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Belfast murder victims 'stabbed to death for just £100'

Claims row sparked north Belfast Bloodbath

Pacemaker Press 23/12/2019 Police at the scene of a serious incident in North Belfast. A rapid response paramedic and one officer went to the scene at Kinnaird Close off Duncairn Avenue on Monday. Pic Pacemaker Press
Pacemaker Press 23/12/2019 Police at the scene of a serious incident in North Belfast. A rapid response paramedic and one officer went to the scene at Kinnaird Close off Duncairn Avenue on Monday. Pic Pacemaker Press
Steven McBride
Ciaran Barnes

By Ciaran Barnes

Double murder suspect Steven McBrine told stunned cops how he used multiple knives and a bottle to stab his vulnerable victims.

The 35-year-old also confessed that the killing spree was sparked by a row over stolen money - understood to be £100.

These admissions are what solicitor Denis Moloney referred to in court on Boxing Day as his client's "full and frank account" which was given to police.

Because McBrine had consumed so much drugs and alcohol, detectives had to wait until he sobered up before questioning him about the murders of Frances Murray (37) and Joe Dutton (47).

The friends were stabbed to death last Monday in a frenzied attack described as a "bloodbath" by the man who discovered their bodies in a flat at Kinnaird Close in north Belfast.

McBrine was living in the property off the Antrim Road, with pals Frances and Joe spending the morning there drinking with him.

An argument broke out over missing money, which detectives believe was the catalyst for the slaughter.

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McBrine was seen fleeing the property covered in blood and was arrested nearby a short time later.

When he was interviewed the following day having sobered up, the murder suspect accepted he had carried out the killings.

Shocked detectives listened to McBrine describing how he used multiple knives and a bottle to stab innocent victims Frances and Joe.

He also admitted that the attack was sparked by the belief that a sum of cash had been stolen from him. Security insiders told Sunday Life the sum was just £100.

"McBrine admitted everything during interview," said a source.

"He was extremely contrite and apologised to the families and friends of his victims, which will probably mean little to them.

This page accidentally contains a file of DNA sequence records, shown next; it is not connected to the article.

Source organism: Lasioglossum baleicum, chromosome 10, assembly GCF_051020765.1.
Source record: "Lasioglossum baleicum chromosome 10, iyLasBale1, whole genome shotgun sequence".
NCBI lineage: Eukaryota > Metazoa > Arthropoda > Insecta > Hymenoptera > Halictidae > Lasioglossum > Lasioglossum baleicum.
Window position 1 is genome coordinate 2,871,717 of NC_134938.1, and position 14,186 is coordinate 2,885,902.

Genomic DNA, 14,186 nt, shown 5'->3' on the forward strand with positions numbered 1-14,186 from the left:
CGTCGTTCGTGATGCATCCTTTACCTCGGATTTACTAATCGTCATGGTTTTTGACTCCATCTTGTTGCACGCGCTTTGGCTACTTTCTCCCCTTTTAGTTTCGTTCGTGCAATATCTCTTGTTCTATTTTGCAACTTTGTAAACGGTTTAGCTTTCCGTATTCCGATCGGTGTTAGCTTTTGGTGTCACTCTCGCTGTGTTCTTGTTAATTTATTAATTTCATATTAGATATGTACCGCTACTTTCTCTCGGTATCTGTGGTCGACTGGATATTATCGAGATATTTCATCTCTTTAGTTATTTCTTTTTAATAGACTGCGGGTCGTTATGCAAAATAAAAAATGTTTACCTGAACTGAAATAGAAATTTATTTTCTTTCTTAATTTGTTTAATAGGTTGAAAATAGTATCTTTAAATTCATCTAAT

"McBrine described how he had spent the morning drinking in his flat with Frances and Joe, and how he was drunk and had taken drugs. It was because of this that the interview was delayed; he had to sober up before making his signed statement."

The families of Frances Murray and Joe Dutton were given their post-mortem results on Friday. McBrine confessed to stabbing them multiple times and using several kitchen knives and a bottle.

"It was a prolonged attack," added a security source. "Alcohol was a major contributing factor. McBrine said had he not been drunk he wouldn't have behaved the way he did. The two victims weren't in a position to defend themselves because they, too, had been drinking."

After fleeing the Kinnaird Close massacre, murder suspect McBrine tried to take his own life by downing a full sheet of prescription pills. Holding the white handle of a knife that was missing its blade, he was seen trying to change out of his blood-stained clothes.

Foaming at the mouth, he was later arrested by a heavily-armed PSNI response unit, backed up by a helicopter, near the Cliftonville Road. Prior to this he told a witness that he was intent on killing himself and that "they took my money".

It was during questioning at Musgrave Street police station on Christmas Eve that McBrine confessed to the killings. He appeared in Belfast Magistrates Court on Boxing Day to be formally charged.

Describing the deaths as a "great tragedy", defence solicitor Denis Moloney confirmed his client had given police a "full and frank account".

He said McBrine had been drinking with Frances and Joe in the lead-up to the murders.

"The defendant knew the parties concerned, they had been put together," said Mr Moloney.

"Unfortunately a dispute has arisen and two people ended up dead. The defendant was fully co-operative with the authorities."

Giving evidence, a detective said: "He (McBrine) made full admissions to it."

District Judge George Conner remanded McBrine in custody. He is due to appear in court again via video-link on January 23.

Originally from west Belfast, the murder suspect has led a nomadic lifestyle, also spending time living in Derry city. Before relocating to a flat in north Belfast, McBrine had been living in the Lower Newtownards Road area. He is also known to have moved between hostels in the city centre used by alcoholics and drug addicts.

The victims of the Kinnaird Close knife rampage will be buried this week. Frances Murray will be laid to rest tomorrow after a service at Sacred Heart Church on the Oldpark Road in north Belfast. Joe Dutton's funeral will take place the following day at St Oliver Plunkett's Church in the Lenadoon district of west Belfast.

A death notice for Frances described her as a "beloved daughter", while a similar notice for her friend Joe praised him for being a "beloved son" and a "loving father".

The Kinnaird Close apartment block in which they were drinking with murder suspect Steven McBrine provides accommodation for some people considered vulnerable because of addiction issues.

cbarnes@sundaylife.co.uk

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